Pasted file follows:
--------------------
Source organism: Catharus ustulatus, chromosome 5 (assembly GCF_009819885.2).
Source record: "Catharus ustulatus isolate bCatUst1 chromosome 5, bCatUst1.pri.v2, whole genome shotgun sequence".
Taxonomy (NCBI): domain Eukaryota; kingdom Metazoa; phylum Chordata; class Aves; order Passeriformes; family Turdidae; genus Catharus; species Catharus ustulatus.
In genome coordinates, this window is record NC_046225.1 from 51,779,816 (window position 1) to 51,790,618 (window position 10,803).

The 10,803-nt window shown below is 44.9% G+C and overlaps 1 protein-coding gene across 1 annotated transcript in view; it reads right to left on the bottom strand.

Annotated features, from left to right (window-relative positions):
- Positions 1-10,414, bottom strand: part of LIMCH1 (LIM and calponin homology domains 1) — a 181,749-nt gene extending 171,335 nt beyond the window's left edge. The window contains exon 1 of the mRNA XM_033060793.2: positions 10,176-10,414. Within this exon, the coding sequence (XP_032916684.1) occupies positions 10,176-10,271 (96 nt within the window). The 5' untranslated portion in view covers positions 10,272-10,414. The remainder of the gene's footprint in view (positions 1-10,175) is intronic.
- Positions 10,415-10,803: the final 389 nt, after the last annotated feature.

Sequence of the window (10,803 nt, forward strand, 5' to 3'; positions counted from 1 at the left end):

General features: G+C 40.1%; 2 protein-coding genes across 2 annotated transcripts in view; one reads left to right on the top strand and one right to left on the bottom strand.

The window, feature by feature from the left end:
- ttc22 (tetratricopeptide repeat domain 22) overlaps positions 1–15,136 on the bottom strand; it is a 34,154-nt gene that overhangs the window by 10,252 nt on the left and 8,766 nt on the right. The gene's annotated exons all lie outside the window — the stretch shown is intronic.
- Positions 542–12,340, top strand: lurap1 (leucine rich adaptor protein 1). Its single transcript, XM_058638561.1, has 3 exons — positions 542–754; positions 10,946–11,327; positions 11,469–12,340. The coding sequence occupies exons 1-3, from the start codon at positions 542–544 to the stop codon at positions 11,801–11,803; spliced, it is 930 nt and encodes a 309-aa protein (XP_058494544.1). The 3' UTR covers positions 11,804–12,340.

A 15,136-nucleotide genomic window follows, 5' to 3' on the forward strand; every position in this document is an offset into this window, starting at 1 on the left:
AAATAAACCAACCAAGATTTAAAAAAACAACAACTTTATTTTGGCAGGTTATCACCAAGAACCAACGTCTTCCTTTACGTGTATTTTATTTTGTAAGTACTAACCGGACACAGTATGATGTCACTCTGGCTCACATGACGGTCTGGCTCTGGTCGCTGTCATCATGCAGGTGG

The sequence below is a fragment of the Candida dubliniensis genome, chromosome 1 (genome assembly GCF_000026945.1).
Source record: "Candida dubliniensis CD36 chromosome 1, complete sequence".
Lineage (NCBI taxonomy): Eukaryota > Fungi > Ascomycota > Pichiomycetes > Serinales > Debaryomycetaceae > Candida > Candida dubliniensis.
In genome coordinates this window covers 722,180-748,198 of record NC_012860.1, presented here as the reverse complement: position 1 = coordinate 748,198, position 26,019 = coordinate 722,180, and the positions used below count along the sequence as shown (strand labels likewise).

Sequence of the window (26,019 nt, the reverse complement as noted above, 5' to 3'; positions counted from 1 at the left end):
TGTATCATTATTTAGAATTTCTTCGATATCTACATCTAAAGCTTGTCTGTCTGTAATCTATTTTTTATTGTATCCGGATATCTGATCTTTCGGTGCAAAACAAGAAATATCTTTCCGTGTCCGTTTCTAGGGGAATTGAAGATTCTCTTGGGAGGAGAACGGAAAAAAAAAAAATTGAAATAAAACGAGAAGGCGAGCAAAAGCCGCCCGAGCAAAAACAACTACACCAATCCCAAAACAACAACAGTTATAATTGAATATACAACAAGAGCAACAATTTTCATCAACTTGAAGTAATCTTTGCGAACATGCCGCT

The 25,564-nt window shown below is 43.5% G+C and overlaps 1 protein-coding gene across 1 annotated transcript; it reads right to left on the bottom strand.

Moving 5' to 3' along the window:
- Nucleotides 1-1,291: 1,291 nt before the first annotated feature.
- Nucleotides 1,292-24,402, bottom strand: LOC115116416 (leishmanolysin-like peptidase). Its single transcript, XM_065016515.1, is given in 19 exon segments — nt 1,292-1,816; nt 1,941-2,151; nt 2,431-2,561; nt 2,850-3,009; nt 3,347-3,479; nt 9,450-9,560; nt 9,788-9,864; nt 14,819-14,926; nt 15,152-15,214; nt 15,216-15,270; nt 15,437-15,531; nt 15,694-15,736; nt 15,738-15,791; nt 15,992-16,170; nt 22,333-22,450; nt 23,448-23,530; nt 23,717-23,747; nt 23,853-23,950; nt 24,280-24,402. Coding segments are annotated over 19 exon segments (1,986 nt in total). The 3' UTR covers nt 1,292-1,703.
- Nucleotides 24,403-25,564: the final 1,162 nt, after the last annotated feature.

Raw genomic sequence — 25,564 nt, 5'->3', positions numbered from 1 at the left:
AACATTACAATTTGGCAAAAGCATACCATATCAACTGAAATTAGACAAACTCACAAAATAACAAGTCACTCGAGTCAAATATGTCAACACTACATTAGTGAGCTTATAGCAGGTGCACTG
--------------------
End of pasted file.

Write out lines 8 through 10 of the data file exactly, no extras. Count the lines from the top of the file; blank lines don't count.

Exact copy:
- Positions 10,415-10,803: the final 389 nt, after the last annotated feature.

Sequence of the window (10,803 nt, forward strand, 5' to 3'; positions counted from 1 at the left end):

General features: G+C 40.1%; 2 protein-coding genes across 2 annotated transcripts in view; one reads left to right on the top strand and one right to left on the bottom strand.